Sunday, Nov 29, 2015 11:28 PM John Levine wrote:
Yes. See the message you just replied to.
The experience you related sounds like hobbyist activity, no offense. I can't
see how what you described could possibly scale to anything a large email
provider would ever do, and indeed it's not something I would ever take the
trouble to do, even though my domain has exactly two users. If I get spam, I
delete it. I do not complain about it. I do not attempt to understand where
Since the only header-field you can actually trust is the first one that your
own MTA adds, ...
No, that's not correct. See recent message.
I saw the recent message, and again, what you described is something that
doesn't scale. If that is your model for how header-field messages are used
for validation, I think what I said is actually more generally accurate. Do
you seriously think that Google has special-case header parsing to deal with
spam from Cornell students' infected computers? No, they just use machine
SPF works just as well (actually, a _lot_ better) as a validation mechanism.
What? Header chains say "this message came through this IP". SPF
says "I assert that these IPs are allowed to send mail for this
domain." They're completely unrelated.
SPF allows me to discard all messages that claim to be from domain X but come
from IP addresses not listed for domain X, which means that I never have to
write a Received: header for that message. If there is no SPF for the domain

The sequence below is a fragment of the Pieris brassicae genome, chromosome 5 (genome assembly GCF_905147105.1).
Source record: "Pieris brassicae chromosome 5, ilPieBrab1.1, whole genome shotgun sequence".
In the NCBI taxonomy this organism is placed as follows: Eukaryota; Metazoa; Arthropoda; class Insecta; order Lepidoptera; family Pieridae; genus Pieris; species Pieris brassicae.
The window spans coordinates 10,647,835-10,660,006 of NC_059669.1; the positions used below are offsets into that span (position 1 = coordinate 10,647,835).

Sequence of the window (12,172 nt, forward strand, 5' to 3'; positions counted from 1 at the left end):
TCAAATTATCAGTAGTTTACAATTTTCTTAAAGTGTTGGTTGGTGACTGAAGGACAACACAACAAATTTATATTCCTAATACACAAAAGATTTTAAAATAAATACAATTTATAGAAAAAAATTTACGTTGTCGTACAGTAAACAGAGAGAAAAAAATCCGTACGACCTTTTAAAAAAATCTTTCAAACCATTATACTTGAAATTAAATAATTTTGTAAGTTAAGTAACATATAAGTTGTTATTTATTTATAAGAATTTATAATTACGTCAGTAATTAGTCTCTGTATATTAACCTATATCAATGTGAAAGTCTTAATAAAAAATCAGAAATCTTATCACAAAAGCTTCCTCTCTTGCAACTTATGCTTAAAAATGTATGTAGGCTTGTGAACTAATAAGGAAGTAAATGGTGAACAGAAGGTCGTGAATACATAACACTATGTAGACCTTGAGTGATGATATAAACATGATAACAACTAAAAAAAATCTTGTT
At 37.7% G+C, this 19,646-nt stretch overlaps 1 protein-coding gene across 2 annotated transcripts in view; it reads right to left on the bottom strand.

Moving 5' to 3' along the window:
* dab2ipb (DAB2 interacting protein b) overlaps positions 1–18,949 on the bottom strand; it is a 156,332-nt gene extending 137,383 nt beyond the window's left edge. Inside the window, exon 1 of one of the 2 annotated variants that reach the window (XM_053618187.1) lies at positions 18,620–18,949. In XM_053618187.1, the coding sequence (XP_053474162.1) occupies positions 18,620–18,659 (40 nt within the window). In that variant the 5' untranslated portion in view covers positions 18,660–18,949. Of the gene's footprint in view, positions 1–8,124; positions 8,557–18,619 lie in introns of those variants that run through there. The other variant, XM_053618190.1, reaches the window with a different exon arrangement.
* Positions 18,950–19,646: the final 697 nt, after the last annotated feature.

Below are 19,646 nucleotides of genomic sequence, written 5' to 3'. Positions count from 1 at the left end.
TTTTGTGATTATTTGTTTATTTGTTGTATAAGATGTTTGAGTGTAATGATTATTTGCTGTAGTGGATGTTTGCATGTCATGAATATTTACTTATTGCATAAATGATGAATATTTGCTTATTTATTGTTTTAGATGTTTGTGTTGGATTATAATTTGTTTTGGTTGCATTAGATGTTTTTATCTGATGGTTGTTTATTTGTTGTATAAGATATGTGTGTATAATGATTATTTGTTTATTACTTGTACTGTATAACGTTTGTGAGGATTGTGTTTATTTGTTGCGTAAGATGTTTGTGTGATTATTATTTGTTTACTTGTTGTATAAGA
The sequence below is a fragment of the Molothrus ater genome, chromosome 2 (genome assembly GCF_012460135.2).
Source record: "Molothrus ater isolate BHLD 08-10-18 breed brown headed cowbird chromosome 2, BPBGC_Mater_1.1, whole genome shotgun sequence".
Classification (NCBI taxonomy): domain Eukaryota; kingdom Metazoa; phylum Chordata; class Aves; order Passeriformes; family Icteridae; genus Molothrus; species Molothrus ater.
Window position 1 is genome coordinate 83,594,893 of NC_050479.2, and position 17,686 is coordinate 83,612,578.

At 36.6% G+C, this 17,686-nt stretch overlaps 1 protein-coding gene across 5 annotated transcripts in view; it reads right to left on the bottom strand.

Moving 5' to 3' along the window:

that sent the message, I would like to just discard it as spam, but that's not
safe to do because so many small sites don't implement SPF or get it wrong.
But in any case where there is no SPF record, the site is definitely not
trustworthy: I cannot rely on the Received: header fields it included in the
message. And if the site _is_ trustworthy, then modulo a few small exceptions
like Cornell, it's not originating anything that can be reasonably identified
as spam, because if it could have been reasonably identified as spam, it would
never have been forwarded. So I can't see how the experiences you are
describing would motivate the inclusion of something like an unobfuscated
Received: header field across organizational boundaries if SMTP were being
We don't use header chains for validation, we use it to figure out who
to blame, who to alert, and who to block.
I don't know who "we" is here. Is this really how Google, et al., operate?
It sounds like something people like you and me used to do ten years ago, that
some of us old-timers are still doing (I only stopped using spamassassin
recently, for example). I would be okay with being proven wrong, but the fact
that you are still doing this isn't persuasive to me.
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